I was at a conference, chatting with a cancer survivor who had just given a wonderful speech. We talked about her children for a bit, her recovery, and then we discussed her husband, and how he sounds like a wonderfully supportive man.
And then she said something that really gave me pause.
She told me one of the things she learned after going through cancer treatment was how competent and capable her husband was.
Now she trusts him to do anything. As an active husband I couldn’t help but want to take a step back and think, “It really shouldn’t take cancer for someone to realize their husband can competently assist.”
I know that there are a lot of crap dads out there.
I get messages from mothers trying to figure out how to raise a child with an absent father, or a father that goes to work and then comes home and puts his feet up as if he’s done all that’s required, or dads that have video game addictions, or dads that set up families like franchises, moving on every couple years.
But at the same time, I also get a lot of messages from fathers who are active and wonderful and interested in doing more.
There are a lot of very good men out there who want to engage on all levels of parenting, from play dates, to homework, to dishes, to cooking meals, to those long horrible triple header soccer Saturdays with a birthday party in the evening.
But one message I often receive is from men who feel like their wife doesn’t trust them to do basic domestic tasks.
I sat in on a presentation recently where it was discussed how many women have their list and their process. The presenter discussed how women want help, but unless it’s done according to their process, then it will be done wrong, and it takes too long to describe their process, so they’d just end up doing it themselves.
Then they get frustrated because they have to do everything.
I’ll be honest, as a husband and father who has been married to the woman of his dreams for 15 years, this presentation blew my mind.
I suddenly understood why every time I tried to do something, I ended up doing it wrong. Not that there is a right or wrong in this sort of situation. What I did was do it differently.
But in marriage, doing something differently can be interpreted as wrong.
As a husband and father, I want to pitch in. I think a lot of men do.
I want to be involved. I hate seeing my wife stressed. I hate when she admits to me how long she’s gone without a shower. And yet, there are so many times that when I walk into the kitchen, or the laundry room, or really anywhere in our house, and feel like I’m an outsider trying to do a task that really should be simple.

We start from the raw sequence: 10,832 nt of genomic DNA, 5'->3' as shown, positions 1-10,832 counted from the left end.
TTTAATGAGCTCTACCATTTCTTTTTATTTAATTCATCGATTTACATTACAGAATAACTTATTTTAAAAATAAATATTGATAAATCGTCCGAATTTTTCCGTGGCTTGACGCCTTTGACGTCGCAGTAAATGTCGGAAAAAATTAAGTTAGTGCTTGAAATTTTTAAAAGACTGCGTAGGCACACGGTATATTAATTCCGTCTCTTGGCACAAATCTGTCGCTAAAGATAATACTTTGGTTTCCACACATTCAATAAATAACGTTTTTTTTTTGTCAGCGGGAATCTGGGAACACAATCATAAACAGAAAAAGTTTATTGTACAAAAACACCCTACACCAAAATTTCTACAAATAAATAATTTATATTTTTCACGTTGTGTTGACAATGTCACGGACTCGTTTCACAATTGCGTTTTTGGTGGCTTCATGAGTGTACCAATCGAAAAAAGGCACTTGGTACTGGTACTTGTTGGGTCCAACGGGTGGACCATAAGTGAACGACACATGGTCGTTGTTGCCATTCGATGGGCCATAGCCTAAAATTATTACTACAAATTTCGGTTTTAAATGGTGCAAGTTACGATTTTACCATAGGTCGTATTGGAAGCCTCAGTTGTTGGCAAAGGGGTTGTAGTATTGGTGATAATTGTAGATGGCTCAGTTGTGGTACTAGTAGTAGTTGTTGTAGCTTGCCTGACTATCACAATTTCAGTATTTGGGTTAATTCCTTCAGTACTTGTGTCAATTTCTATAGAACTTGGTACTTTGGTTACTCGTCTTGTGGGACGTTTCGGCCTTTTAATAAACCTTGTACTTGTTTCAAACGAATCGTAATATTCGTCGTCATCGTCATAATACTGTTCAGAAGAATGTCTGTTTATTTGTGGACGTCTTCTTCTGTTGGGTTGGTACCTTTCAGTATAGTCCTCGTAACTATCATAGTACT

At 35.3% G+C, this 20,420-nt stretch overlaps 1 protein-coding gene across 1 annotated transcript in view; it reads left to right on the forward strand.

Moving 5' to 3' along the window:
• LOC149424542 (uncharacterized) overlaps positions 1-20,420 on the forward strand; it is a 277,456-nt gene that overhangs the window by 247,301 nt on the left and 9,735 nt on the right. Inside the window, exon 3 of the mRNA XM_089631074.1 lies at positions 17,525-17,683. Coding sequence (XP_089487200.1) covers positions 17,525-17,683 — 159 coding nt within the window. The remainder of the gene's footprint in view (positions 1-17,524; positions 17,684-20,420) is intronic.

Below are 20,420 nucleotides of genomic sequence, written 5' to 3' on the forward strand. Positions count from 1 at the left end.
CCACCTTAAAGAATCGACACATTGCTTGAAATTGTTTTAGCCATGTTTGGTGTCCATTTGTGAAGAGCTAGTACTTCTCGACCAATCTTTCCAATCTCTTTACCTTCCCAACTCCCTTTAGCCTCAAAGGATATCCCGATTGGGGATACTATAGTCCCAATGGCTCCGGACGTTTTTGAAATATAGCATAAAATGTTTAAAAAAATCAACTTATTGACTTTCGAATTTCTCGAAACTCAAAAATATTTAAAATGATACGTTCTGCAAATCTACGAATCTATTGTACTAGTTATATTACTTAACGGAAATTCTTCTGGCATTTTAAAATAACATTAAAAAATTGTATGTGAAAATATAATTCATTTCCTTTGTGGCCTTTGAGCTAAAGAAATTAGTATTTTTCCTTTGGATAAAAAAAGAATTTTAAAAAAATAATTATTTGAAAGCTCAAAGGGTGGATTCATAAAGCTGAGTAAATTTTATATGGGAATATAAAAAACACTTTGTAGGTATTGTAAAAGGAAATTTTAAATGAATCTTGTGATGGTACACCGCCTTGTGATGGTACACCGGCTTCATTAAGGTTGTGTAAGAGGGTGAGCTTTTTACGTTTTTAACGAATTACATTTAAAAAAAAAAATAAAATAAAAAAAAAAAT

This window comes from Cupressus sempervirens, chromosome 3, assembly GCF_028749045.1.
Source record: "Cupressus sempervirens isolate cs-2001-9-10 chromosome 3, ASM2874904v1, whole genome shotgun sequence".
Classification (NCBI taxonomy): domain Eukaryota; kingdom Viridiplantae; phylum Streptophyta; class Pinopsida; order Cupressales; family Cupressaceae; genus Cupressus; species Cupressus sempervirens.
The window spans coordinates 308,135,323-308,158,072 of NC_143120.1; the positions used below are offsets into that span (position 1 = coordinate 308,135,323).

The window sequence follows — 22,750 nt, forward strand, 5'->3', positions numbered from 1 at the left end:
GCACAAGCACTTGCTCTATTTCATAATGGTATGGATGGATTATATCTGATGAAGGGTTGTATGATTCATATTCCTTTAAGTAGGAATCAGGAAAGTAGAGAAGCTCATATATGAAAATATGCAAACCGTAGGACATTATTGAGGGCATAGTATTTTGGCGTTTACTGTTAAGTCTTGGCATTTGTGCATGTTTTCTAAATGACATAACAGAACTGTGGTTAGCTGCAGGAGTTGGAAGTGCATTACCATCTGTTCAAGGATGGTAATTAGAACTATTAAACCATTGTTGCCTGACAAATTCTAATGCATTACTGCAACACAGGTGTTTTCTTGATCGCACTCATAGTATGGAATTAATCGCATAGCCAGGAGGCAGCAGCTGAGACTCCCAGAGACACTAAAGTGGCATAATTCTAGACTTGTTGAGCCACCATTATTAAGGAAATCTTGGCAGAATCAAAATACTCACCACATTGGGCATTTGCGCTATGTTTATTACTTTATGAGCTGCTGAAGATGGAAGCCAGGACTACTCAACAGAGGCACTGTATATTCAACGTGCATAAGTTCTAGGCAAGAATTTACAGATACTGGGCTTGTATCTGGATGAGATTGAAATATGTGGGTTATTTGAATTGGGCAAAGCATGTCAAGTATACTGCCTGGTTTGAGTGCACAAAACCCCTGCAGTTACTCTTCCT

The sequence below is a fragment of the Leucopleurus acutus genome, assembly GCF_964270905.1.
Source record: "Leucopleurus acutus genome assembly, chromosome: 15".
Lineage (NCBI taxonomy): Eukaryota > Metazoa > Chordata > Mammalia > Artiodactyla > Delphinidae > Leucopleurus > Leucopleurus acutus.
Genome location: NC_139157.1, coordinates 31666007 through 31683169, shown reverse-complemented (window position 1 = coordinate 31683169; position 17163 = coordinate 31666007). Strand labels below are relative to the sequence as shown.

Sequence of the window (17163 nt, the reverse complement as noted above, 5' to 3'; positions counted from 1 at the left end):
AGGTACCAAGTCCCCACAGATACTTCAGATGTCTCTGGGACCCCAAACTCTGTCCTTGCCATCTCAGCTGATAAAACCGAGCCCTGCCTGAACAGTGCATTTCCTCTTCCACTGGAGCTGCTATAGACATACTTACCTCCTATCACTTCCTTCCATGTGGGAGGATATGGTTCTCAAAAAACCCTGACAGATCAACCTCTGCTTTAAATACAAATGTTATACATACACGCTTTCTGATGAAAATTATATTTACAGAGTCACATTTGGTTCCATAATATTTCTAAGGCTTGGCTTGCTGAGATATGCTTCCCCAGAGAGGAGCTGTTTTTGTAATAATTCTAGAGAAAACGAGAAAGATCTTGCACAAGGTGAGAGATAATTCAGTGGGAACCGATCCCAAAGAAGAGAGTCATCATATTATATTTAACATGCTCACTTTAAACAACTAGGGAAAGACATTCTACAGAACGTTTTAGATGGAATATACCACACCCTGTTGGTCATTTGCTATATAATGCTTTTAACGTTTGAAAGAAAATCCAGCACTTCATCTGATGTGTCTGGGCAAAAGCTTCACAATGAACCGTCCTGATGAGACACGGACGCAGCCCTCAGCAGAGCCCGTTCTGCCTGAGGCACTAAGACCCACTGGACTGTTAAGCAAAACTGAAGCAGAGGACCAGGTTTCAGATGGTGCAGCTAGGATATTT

I second guess myself because I’m not sure how to do it exactly the way Mel want’s it done, so I end up asking a lot of stupid questions that ultimately make me a stereotypical bumbling husband.
I am always left wondering if me pitching in caused her more stress.
Am I clueless? I don’t think so. I’m actually a pretty well educated and thoughtful man who honestly loves his wife and children.
When it comes to figuring out how best to pitch in, I’ve done it wrong enough times to know that even with all my good intentions, I might just be adding more stress to her already stressful life.
Does this stop me from pitching in all together? No. But I will admit that it keeps me in a lane. I load the dishwasher because I know I can get that one right. I fold the laundry, and I vacuum the carpet, but I don’t touch the kitchen counter or clean the fridge because I almost always get it wrong.
I stay in my lane, when I really should feel comfortable doing whatever needs to be done, regardless, because I am an equal partner parent.
And I’m not any better. I have a writing desk, and I don’t want Mel touching it. I know it’s a mess, and I know I need to clean it. But the one time Mel cleaned it to ease my stress, I freaked out because I couldn’t find anything.
I’m the same way with my car, and drawers in the bathroom, and any number of things.
This is a commentary on marriage – not a commentary on my wife or women.
The reality is, I think we as married couples need to be a little more willing to take our hands off the wheel.
I think we need to accept that our spouse will pitch in if we just allow them to, and it shouldn’t take something like living through cancer treatment for us to understand that our partner is actually a competent and capable person who will gladly pitch in.
They may not get it 100% right, but 85% right is still pretty good, almost good enough that you can feel comfortable taking with doing something as simple as taking a shower.
Take the pressure off. It’ll all be okay, and we all might be a little less stressed because of it.